- The dog traveling from Phoenix to Newark via Detroit after a Delta flight earlier this week.
- The cause of death has not yet been determined.
Delta Air Lines said on Saturday it is investigating the death of a dog that died after it traveled in one of its plane's cargo holds during a cross-country flight.
Alejandro, a Pomeranian, was traveling from Phoenix to Newark via Detroit this week, where he was found dead.
An attorney for the Pomeranian's owner, Evan Oshan, who also represented the family of Kokito the French bulldog that died on the United flight, told NBC 4 New York that the dog's owner is trying to retrieve Alejandro's remains.
"We know pets are an important member of the family and we are focused on the well-being of all animals we transport," Delta in a statement.
"Delta is conducting a thorough review of the situation and have been working directly with Alejandro's family to support them however we can," the airline said. "As part of that review, we want to find out more about why this may have occurred to ensure it doesn't happen again and we have offered to have Alejandro evaluated by a veterinarian to learn more."
Pet transportation on airlines has drawn more scrutiny in recent months, after several deaths of animals that were en route to their destinations died. The increased attention takes place against a backdrop of a surging number of animals traveling in cabins.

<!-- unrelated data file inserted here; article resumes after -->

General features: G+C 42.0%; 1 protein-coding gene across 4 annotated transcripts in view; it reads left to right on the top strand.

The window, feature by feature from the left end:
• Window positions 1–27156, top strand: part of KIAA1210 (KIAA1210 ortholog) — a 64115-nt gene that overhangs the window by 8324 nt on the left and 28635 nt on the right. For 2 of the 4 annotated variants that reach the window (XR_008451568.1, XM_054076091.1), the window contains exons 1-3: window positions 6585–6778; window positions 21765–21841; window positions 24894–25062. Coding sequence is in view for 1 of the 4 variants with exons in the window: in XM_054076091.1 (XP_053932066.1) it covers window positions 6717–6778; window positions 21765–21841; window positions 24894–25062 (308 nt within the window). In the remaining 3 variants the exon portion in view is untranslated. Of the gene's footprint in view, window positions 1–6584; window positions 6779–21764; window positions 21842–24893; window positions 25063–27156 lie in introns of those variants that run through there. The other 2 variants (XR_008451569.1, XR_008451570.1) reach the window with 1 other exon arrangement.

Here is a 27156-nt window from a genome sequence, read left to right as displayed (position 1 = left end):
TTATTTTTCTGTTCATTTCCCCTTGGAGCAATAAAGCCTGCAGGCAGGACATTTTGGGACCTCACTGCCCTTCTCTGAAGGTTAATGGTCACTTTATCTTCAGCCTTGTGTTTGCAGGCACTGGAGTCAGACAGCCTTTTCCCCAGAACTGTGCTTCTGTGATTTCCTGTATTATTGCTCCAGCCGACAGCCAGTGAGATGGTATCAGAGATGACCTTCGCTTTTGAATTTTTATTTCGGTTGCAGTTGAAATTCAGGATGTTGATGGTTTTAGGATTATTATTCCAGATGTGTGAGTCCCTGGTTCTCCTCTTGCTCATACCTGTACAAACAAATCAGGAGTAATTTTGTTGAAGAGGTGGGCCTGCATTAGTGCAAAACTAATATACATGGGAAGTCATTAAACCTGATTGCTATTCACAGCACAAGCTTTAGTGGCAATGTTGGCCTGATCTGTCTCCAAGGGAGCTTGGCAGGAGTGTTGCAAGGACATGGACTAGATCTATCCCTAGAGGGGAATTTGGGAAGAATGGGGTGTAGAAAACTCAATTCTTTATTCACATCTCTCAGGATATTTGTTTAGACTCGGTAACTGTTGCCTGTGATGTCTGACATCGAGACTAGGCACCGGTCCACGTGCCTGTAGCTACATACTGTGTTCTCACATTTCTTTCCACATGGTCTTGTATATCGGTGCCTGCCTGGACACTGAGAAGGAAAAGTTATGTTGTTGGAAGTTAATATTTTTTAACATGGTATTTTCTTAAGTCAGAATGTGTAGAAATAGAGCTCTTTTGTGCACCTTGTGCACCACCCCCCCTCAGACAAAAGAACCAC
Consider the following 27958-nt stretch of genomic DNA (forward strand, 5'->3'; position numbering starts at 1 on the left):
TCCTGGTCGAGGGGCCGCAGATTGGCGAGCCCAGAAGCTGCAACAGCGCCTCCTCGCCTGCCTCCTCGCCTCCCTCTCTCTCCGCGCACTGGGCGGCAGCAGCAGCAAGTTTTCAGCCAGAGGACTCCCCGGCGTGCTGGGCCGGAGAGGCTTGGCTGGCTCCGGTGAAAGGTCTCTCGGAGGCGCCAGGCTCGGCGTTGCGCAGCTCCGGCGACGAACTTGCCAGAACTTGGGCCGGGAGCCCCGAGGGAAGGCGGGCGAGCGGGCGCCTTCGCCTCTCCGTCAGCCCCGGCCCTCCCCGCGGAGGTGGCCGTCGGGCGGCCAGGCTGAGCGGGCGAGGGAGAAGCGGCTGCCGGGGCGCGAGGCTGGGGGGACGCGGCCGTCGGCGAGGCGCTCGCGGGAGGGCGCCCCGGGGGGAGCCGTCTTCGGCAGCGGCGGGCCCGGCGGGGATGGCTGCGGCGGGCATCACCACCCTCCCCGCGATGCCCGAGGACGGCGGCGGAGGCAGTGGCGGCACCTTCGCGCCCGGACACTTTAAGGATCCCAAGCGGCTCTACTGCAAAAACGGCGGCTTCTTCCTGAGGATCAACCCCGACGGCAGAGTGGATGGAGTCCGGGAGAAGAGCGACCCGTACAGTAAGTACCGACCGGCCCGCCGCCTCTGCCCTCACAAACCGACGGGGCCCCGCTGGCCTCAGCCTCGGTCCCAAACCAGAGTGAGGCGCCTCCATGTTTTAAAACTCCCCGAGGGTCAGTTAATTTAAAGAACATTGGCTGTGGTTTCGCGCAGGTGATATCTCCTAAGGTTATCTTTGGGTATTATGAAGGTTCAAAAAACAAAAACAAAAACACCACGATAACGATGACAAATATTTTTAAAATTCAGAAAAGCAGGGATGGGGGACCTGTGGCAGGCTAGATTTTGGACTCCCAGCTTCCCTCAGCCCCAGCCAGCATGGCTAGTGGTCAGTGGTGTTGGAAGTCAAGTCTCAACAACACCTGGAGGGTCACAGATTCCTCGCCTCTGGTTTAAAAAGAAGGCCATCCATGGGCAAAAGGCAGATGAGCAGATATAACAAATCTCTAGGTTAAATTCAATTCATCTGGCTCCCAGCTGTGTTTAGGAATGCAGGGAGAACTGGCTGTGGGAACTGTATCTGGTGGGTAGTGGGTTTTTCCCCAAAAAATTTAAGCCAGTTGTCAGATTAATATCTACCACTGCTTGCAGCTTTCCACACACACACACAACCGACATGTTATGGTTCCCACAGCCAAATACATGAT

United Airlines last month said it would no longer accept animals other than cats and dogs, and banned dozens of dog breeds from its cargo hold. That change followed the death of a French bulldog puppy that died after it was placed in an overhead bin, and two other dogs that the airline flew to the wrong destinations.
U.S. airlines transported 506,994 animals last year, according to the Department of Transportation. Delta carried 57,479 animals in 2017, and said two of them died.
Correction: This story has been updated to show the dog died after it flew in the plane's cargo hold. A previous version said the dog died in the cargo hold.